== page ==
Not much miffs News Hits more than legislative maneuvers that attempt to mess with a woman’s right to choose. It’s especially maddening when legislators try to be sneaky about it.
A bill passed by the Michigan House and being heard in state Senate committee this week is all that. If the legislation passes, groups that perform abortions, refer women to abortion providers, promote the legalization of abortion or provide abortion information will be shoved to the back of the line when state and federal family planning funding is doled out.
Although not mentioned specifically, the bill’s obvious target is Planned Parenthood — the primary group offering all these services. And News Hits notes that groups such as Planned Parenthood have long been banned from using state and federal money for actual abortions.
So what might Planned Parenthood — and the public — lose if the bill becomes law? Critical care for low-income women, says Judy Karandjeff, Planned Parenthood of Michigan’s executive director. At risk are services such as screening clients for sexually transmitted diseases, HIV, cervical and breast cancer, high blood pressure and infertility, as well as providing contraception, prenatal care, pregnancy testing and counseling — in addition to the abortion referrals and counseling targeted by the bill.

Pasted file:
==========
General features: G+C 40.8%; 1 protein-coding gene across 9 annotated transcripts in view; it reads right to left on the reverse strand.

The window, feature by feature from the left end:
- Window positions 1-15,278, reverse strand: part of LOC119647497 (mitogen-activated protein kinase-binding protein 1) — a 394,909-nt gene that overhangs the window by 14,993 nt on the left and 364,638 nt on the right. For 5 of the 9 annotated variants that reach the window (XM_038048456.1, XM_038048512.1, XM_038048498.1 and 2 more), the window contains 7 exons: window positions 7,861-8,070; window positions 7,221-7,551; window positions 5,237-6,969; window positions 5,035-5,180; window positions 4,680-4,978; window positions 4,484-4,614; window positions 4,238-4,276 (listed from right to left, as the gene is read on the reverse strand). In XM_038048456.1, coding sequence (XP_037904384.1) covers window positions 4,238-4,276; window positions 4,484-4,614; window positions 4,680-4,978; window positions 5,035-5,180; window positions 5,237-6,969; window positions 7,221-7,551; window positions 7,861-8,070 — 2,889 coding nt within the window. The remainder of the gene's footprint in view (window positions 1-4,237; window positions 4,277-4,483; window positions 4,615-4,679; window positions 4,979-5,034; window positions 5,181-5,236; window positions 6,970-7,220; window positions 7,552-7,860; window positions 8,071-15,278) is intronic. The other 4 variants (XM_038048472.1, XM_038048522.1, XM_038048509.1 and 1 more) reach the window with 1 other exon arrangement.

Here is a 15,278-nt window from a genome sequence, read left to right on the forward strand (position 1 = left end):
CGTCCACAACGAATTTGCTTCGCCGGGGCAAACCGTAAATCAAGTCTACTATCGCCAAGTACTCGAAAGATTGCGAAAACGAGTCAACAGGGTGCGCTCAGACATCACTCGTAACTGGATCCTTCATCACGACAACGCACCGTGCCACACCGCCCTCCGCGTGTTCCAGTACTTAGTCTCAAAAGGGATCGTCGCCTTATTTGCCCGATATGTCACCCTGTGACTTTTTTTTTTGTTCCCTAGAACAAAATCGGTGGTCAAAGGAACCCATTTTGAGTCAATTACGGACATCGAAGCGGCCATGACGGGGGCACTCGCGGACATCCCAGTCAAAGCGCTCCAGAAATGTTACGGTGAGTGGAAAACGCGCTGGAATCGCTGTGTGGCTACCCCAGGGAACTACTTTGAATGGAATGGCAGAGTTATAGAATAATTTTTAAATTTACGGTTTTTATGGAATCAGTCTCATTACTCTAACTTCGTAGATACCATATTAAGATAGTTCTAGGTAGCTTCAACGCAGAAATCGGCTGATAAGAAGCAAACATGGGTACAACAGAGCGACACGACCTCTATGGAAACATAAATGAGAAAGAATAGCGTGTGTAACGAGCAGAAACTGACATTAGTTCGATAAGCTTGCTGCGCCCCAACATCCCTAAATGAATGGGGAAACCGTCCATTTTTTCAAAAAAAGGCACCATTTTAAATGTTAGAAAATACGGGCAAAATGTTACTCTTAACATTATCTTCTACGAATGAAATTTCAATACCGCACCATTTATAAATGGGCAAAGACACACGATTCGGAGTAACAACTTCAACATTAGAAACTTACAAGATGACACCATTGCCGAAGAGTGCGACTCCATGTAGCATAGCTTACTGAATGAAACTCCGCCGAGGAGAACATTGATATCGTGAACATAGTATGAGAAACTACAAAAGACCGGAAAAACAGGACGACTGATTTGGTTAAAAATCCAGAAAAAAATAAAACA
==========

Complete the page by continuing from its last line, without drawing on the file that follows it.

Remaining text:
Karandjeff says the bill is an attempt to force Planned Parenthood out of business. State Rep. Mark Jansen (R-Grand Rapids), who sponsored the bill, did not return News Hits’ phone calls.
Sandra Gillis, public affairs director for Southeast Michigan Planned Parenthood, says her group last year received $658,000 in government family planning money, about 26 percent of its total budget, which would be lost under the Jansen bill. Gillis says that the group can’t afford to shut its doors on women who may have nowhere else to turn. Last year, the southeast Michigan program served more than 8,700 clients, says Gillis; about 800 of the clients had abortions, a fraction of the 13,000 abortions that were performed in the southeast region that same year, she says.
“If family planning services are pulled out of this area, think of what the abortion statistics might look like,” says Gillis. She also says that Wayne County’s Health Department stopped providing family planning services last year and Oakland County voted to discontinue its program earlier this month because of costs.
“It means that we are one of the only games left in town,” says Gillis. “There were about 10,000 patients they served and are looking to us to pick up the client load.”
The bill is scheduled for Senate hearings Feb. 27 and could go before the full Senate by early next month.Ann Mullen contributed to News Hits, which is edited by Curt Guyette. He can be reached at 313-202-8004 or firstname.lastname@example.org
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